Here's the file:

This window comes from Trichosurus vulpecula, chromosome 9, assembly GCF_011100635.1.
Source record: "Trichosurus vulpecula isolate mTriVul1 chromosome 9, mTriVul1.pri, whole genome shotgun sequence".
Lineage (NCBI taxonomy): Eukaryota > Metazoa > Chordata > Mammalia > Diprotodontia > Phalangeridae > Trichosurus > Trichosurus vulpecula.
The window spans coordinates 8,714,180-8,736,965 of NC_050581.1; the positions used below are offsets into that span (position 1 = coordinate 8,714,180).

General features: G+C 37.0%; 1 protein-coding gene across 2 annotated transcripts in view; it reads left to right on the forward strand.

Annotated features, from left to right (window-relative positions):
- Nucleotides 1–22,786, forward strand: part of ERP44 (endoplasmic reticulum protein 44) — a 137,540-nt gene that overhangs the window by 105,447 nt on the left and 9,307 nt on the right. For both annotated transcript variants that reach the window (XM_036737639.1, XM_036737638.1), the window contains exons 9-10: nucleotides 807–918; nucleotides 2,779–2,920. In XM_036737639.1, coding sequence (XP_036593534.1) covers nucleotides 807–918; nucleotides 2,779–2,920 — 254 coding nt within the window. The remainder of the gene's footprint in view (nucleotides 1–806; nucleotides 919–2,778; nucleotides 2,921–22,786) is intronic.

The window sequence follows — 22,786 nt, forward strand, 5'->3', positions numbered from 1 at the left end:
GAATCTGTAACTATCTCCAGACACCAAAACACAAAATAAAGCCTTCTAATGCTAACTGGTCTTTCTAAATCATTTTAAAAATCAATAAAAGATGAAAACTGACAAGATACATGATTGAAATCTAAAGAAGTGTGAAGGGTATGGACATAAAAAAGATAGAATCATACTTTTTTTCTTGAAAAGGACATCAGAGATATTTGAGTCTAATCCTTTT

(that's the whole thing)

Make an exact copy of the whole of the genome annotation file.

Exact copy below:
This window comes from Trichosurus vulpecula, chromosome 9, assembly GCF_011100635.1.
Source record: "Trichosurus vulpecula isolate mTriVul1 chromosome 9, mTriVul1.pri, whole genome shotgun sequence".
Lineage (NCBI taxonomy): Eukaryota > Metazoa > Chordata > Mammalia > Diprotodontia > Phalangeridae > Trichosurus > Trichosurus vulpecula.
The window spans coordinates 8,714,180-8,736,965 of NC_050581.1; the positions used below are offsets into that span (position 1 = coordinate 8,714,180).

General features: G+C 37.0%; 1 protein-coding gene across 2 annotated transcripts in view; it reads left to right on the forward strand.

Annotated features, from left to right (window-relative positions):
- Nucleotides 1–22,786, forward strand: part of ERP44 (endoplasmic reticulum protein 44) — a 137,540-nt gene that overhangs the window by 105,447 nt on the left and 9,307 nt on the right. For both annotated transcript variants that reach the window (XM_036737639.1, XM_036737638.1), the window contains exons 9-10: nucleotides 807–918; nucleotides 2,779–2,920. In XM_036737639.1, coding sequence (XP_036593534.1) covers nucleotides 807–918; nucleotides 2,779–2,920 — 254 coding nt within the window. The remainder of the gene's footprint in view (nucleotides 1–806; nucleotides 919–2,778; nucleotides 2,921–22,786) is intronic.

The window sequence follows — 22,786 nt, forward strand, 5'->3', positions numbered from 1 at the left end:
GAATCTGTAACTATCTCCAGACACCAAAACACAAAATAAAGCCTTCTAATGCTAACTGGTCTTTCTAAATCATTTTAAAAATCAATAAAAGATGAAAACTGACAAGATACATGATTGAAATCTAAAGAAGTGTGAAGGGTATGGACATAAAAAAGATAGAATCATACTTTTTTTCTTGAAAAGGACATCAGAGATATTTGAGTCTAATCCTTTT